As recently as the fall of 2000, some commentators were still predicting or declaring the demise of the Christian Right-as usual with any and every dip and downturn in the fortunes of the movement or its constituent parts. But the pundits notwithstanding, the movement has consolidated, stabilized, and is prepared to wage fresh battles. "Not only are the culture wars not over, and not only have we not lost," declared Florida televangelist D. James Kennedy in 1998, "but the fact is we are winning!"4
Financial data provided by most of the major organizations of the Christian Right to the Evangelical Council on Financial Accountability (posted on its web site http://www.ecfa.org) provide a snapshot of the scale and stability of the movement. In most cases organizational income rises steadily over the three years listed. A sampling of rounded income figures for 1999, the last year for which there is data posted, shows: Concerned Women for America, $12 million; Family Research Council, $14 million; American Family Association, $15 million; Promise Keepers, $51 million; Regent University, $52 million; Focus on the Family $121 million; Pat Robertson's Christian Broadcasting Network, $196 million; Campus Crusade for Christ, $360 million. The combined income of D. James Kennedy's Coral Ridge Ministries, and his television and radio operation totaled $66 million. Interestingly, in 2000, AOL founder Steve and his wife Jean Case, donated $8.35 million to Jean Case's alma mater, Westminster Academy, a parochial school adjunct of Coral Ridge Ministries.5 Of course, not all of these organizations spend all or even most of their resources on political action per se, but each is an integral component of a still larger conservative Christian culture from which the Christian Right political movement is sustained and refreshed.
Running counter to this trend, the Christian Coalition has been faced with a steady turnover in senior staff and a dramatic drop in its budget from a high of about $25 million in the mid-1990's to about half that in 2000, among other signs of disarray. At the same time, it has sustained a significant and high profile niche in public consciousness. Similarly, Promise Keepers (PK), which at its peak filled dozens of football stadia in spectacular expressions of the new conservative Christian culture, has endured scandals, largely saturated its market, and declined in popularity and budget, but nevertheless sustains a $50 million a year budget while staging smaller scale events. After distributing tens of millions of books, literature, videos, music CDs and other paraphernalia, PK remains a powerful vehicle of conservative Christian cultural influence.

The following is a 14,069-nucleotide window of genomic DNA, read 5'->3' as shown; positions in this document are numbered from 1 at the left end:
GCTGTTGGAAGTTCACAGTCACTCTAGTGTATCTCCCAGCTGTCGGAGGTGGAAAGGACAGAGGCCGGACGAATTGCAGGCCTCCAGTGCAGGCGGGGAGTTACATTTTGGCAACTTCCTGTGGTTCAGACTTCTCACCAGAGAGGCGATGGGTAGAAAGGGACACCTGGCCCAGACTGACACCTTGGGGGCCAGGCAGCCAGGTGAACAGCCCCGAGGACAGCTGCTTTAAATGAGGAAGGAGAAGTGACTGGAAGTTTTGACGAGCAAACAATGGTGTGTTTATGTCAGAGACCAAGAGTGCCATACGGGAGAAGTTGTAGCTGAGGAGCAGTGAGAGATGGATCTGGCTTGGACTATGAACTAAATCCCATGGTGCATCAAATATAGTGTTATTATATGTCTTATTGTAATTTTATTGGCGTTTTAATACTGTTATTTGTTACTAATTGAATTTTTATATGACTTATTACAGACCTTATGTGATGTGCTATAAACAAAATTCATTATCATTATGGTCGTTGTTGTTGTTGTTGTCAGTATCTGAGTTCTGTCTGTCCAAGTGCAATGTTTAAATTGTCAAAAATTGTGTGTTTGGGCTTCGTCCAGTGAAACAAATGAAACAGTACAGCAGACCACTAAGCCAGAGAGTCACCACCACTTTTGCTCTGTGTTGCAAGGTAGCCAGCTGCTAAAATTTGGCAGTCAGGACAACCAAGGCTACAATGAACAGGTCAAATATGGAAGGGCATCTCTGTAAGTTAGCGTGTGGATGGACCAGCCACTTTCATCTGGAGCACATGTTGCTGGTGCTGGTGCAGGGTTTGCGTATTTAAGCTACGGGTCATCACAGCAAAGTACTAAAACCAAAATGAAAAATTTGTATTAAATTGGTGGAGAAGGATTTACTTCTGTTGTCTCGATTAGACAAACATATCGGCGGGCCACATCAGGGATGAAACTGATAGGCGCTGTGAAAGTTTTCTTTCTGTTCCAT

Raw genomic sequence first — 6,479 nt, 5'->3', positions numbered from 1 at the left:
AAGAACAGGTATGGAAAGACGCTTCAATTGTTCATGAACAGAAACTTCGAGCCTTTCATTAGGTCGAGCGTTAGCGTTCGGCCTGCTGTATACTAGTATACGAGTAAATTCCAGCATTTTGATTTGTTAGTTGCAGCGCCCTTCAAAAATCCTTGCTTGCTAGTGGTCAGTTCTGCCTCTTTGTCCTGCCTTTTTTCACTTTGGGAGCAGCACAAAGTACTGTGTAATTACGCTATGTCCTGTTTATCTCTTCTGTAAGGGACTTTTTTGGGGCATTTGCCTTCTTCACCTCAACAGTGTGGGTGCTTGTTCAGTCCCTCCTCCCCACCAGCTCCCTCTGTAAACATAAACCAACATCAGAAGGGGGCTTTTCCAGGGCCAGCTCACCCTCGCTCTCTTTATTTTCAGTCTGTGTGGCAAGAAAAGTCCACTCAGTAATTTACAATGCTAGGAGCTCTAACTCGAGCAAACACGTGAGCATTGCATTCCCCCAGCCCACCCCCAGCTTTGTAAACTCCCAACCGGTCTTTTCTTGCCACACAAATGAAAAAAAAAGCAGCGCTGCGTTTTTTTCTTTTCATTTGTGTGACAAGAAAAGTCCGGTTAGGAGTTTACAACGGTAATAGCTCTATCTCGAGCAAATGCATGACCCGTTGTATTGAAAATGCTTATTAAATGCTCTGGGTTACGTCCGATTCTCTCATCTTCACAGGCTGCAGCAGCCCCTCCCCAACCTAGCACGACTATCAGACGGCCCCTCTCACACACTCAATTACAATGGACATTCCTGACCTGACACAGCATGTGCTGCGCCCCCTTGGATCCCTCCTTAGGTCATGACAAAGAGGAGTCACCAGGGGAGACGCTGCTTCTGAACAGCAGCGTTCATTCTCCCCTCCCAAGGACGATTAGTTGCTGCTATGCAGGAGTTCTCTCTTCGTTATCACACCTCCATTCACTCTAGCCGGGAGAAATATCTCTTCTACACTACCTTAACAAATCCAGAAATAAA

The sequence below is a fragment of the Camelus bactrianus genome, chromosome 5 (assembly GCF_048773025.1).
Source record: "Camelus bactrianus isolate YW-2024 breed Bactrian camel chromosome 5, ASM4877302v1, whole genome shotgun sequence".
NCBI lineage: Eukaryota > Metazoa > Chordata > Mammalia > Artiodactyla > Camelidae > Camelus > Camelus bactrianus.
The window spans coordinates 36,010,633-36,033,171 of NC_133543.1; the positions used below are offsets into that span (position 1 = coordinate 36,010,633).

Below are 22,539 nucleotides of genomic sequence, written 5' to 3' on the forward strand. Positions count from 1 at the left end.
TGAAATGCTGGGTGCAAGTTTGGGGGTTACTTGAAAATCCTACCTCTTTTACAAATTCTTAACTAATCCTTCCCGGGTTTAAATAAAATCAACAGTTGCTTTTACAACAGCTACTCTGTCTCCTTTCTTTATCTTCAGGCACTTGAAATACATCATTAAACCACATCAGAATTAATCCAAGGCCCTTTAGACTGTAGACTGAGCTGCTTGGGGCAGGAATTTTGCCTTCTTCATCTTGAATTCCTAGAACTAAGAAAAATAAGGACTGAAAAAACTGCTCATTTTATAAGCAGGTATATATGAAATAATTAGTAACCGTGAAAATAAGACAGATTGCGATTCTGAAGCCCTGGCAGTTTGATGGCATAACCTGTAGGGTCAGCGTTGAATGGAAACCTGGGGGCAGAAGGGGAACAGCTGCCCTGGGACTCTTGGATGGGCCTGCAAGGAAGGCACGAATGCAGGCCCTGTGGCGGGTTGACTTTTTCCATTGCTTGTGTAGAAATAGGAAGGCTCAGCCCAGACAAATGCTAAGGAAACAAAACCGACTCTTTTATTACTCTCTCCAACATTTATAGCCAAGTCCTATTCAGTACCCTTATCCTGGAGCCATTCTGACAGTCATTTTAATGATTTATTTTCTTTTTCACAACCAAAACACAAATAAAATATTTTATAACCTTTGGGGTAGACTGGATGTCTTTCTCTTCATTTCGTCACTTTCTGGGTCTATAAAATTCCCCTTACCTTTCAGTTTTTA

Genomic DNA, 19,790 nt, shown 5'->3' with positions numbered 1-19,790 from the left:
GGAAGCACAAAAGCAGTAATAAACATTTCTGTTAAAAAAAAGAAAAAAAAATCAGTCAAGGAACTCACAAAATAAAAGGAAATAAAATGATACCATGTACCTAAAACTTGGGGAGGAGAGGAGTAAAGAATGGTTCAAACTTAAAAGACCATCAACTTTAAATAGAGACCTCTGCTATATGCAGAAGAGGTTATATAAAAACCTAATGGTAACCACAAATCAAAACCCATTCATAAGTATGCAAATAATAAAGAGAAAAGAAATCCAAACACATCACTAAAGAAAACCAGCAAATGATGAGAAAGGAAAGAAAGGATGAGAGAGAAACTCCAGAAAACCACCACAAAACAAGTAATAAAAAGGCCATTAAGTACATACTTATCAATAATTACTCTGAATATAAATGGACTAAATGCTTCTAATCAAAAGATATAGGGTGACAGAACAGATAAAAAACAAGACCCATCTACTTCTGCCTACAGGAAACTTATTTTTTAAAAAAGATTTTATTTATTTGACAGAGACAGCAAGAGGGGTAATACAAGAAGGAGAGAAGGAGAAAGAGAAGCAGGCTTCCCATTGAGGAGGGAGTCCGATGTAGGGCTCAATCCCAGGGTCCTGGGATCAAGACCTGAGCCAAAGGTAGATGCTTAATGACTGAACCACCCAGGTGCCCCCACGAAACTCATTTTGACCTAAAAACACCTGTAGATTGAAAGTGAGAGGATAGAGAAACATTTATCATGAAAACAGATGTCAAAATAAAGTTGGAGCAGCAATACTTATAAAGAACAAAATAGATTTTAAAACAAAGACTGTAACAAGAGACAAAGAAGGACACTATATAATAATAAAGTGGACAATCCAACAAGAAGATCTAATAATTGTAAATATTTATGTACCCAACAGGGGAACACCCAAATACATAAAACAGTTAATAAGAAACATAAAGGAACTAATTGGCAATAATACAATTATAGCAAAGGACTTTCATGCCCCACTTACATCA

Additional paradoxes confound simple conclusions about the state of the Christian Right. First, in 2000 the Christian Right substantially subsumed itself to the electoral fortunes of George W. Bush (his sketchy record on the litmus test issues of the Christian Right not withstanding) as their best hope of ending the Clinton/Gore era. In the wake of this pragmatic decision, some Christian rightists are becoming radicalized. Second, the founding generation of the Christian Right is aging, and the turnover at the top of the leading organizations of the movement suggests potential instability among leading Christian Right institutions. And finally, major changes in the ideology and composition of the leadership of the Catholic Church will undoubtedly lead to an important shift in the direction and impact of faith-based political activism. The rise of conservative Catholicism may profoundly, if slowly, alter the dynamics of the contemporary Christian Right, resulting in an era of increasing political aggressiveness in electoral politics on the part of church-backed rightist initiatives, particularly on the issue of abortion.
Christian Right leaders, followers and even organizations have come and gone as the movement has evolved, but its religious and public policy agenda remains essentially unchanged. Pat Robertson, still the most visible and vocal Christian Right leader, declared during the 2000 election campaign "I want to see a future where a religious public servant occupies the White House and fills federal positions of power with men and women committed to godly principles."6 Such a government would at minimum seek to roll back liberal gains in such things as, reproductive rights and gay and lesbian civil rights, and lower, if not smash, the wall of separation between church and state. The debates among the factions of the Christian Right are more over means than ends.
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